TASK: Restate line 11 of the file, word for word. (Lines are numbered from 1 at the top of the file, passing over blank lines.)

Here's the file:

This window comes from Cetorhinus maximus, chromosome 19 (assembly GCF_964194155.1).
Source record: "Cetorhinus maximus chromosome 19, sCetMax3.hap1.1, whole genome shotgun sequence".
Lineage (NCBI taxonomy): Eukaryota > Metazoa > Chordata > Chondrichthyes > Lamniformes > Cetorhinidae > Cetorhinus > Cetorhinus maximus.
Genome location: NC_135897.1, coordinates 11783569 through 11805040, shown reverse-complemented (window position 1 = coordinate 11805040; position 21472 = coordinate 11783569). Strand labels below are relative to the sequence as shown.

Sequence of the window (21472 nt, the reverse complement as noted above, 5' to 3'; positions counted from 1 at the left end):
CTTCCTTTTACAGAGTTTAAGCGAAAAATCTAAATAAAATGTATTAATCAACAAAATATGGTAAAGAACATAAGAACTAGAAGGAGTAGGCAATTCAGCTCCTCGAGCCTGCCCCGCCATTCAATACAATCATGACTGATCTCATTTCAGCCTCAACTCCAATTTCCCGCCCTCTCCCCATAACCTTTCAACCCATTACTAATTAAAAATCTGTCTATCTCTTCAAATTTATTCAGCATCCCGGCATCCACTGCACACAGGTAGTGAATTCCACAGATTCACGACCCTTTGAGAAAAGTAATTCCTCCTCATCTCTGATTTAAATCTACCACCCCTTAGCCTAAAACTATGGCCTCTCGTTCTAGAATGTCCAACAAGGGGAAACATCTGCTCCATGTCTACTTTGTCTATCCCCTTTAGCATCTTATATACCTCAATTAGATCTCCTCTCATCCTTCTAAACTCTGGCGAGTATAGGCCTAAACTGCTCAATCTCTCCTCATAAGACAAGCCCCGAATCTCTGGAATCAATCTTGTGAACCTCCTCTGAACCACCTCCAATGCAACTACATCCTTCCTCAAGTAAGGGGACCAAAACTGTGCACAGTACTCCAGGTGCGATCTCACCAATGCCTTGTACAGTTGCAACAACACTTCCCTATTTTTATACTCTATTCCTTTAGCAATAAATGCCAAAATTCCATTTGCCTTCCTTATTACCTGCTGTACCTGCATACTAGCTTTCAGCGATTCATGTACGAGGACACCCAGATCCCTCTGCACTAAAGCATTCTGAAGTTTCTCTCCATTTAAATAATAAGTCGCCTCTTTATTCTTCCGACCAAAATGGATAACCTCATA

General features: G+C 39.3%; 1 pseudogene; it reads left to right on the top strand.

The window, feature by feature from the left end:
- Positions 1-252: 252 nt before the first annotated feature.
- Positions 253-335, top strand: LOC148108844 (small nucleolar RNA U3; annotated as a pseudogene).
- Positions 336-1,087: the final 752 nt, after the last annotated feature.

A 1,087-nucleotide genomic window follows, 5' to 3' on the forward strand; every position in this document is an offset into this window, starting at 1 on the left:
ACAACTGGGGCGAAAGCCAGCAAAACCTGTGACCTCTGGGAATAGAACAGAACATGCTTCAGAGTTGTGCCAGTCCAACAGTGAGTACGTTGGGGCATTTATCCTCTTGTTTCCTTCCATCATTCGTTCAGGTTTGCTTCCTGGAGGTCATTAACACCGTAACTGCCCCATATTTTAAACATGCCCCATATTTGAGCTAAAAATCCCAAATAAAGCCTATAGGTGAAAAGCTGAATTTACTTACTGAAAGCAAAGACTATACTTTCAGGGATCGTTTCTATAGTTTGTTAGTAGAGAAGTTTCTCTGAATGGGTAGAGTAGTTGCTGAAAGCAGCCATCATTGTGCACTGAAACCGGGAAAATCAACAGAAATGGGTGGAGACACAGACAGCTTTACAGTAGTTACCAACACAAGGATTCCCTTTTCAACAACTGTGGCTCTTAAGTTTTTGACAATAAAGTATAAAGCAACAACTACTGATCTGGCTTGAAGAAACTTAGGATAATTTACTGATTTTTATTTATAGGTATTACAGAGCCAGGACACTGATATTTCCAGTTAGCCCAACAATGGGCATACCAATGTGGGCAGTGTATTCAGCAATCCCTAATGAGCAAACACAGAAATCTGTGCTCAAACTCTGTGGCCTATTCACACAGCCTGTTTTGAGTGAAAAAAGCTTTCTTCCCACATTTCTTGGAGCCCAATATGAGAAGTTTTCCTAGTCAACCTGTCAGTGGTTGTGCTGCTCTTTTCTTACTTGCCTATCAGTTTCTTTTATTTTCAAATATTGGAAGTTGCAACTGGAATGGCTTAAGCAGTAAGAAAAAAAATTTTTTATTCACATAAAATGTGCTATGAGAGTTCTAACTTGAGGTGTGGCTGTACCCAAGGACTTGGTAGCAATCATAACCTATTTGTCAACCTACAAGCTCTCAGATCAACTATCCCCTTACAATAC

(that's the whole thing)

- Positions 336-1,087: the final 752 nt, after the last annotated feature.